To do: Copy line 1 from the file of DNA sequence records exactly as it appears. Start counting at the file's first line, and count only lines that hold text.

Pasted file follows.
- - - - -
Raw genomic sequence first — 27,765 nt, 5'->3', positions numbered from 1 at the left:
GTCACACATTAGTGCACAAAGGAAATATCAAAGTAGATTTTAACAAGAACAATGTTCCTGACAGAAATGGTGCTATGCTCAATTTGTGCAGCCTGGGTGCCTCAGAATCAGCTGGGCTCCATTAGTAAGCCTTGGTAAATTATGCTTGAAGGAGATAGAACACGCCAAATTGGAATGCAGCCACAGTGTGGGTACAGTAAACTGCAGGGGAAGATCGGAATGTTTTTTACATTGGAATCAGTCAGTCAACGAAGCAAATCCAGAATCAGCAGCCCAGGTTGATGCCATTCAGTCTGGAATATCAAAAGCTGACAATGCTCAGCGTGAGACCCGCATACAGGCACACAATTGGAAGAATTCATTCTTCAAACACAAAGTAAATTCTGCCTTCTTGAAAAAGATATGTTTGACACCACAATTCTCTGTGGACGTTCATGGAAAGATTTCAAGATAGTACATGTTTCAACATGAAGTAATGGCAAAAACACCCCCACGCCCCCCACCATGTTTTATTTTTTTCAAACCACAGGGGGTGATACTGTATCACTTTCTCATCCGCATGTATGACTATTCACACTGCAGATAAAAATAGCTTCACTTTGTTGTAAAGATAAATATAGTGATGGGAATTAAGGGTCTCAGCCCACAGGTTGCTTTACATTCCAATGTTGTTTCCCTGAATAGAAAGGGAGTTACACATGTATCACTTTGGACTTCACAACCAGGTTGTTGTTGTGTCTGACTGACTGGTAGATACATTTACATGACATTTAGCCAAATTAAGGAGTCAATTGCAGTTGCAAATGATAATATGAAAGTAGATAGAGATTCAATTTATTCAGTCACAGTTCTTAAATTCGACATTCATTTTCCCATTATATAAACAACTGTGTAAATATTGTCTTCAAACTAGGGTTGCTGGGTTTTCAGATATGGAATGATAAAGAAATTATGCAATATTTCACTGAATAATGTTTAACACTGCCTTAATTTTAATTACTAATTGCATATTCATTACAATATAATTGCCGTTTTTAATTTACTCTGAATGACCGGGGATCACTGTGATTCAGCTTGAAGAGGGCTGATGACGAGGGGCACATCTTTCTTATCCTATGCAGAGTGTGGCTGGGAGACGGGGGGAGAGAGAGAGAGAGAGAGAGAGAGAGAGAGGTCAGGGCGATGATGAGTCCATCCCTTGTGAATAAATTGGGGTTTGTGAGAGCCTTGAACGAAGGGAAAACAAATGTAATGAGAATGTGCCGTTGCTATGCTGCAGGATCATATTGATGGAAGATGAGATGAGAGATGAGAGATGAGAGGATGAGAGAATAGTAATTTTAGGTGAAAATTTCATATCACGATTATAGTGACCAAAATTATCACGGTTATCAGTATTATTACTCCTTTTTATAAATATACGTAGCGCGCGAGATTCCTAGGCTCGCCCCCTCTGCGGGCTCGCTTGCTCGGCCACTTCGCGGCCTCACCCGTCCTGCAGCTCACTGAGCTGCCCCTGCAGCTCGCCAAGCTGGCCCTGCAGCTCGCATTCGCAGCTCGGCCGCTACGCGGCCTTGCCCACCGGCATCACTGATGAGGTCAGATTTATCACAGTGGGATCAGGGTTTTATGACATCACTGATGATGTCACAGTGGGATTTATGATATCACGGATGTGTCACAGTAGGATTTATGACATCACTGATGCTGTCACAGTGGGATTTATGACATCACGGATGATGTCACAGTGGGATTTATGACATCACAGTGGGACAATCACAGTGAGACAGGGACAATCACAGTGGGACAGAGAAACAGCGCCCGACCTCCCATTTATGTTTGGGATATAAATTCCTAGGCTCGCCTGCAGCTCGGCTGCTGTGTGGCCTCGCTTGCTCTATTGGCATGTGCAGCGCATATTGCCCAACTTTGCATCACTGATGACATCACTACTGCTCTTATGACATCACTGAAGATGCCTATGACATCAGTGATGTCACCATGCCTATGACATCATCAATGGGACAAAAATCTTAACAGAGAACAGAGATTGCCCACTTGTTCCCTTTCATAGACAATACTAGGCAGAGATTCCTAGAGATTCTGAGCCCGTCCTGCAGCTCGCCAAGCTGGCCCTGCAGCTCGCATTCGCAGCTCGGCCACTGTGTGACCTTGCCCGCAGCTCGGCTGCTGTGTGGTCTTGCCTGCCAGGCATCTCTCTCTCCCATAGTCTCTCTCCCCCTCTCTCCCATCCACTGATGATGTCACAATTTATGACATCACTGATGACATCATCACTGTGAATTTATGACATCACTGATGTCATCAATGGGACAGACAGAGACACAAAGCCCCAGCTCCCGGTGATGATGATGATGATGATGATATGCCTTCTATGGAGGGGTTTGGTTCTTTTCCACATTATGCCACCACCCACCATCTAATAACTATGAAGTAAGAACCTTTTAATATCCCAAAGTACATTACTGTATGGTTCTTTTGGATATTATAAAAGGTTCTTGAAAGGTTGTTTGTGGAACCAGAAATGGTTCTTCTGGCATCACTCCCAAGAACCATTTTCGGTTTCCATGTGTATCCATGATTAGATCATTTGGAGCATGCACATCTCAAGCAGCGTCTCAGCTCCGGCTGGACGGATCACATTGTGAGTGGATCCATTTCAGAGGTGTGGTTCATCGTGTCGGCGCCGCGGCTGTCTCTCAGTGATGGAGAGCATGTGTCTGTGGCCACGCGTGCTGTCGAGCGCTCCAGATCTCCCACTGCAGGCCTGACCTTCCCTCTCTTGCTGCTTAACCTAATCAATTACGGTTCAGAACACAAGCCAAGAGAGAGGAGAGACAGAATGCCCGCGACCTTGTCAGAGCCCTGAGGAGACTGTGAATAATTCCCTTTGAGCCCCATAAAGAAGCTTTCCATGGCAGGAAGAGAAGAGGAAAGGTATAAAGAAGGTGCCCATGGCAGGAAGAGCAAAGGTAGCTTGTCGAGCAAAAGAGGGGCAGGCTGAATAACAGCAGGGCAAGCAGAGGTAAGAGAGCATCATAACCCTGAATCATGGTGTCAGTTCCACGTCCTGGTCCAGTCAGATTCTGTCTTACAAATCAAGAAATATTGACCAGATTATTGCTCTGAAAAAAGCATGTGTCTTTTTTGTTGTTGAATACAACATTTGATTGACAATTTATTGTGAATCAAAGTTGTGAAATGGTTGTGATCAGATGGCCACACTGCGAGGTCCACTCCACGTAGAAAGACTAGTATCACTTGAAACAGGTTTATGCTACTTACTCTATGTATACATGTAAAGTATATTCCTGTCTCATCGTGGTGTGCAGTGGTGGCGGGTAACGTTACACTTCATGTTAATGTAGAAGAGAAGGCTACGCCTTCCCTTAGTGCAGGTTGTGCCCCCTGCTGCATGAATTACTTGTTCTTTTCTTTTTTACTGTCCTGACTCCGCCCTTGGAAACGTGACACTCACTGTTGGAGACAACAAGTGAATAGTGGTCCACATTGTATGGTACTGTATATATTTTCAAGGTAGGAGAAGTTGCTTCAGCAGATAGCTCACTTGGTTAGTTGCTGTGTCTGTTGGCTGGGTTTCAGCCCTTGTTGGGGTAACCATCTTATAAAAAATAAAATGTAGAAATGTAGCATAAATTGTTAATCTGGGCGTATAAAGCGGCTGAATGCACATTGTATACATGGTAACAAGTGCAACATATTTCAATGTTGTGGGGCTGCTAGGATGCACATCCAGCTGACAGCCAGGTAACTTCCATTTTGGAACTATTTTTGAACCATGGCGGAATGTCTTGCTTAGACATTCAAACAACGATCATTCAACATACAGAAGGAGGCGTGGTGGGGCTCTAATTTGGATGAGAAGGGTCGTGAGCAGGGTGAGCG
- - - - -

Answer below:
Raw genomic sequence first — 27,765 nt, 5'->3', positions numbered from 1 at the left: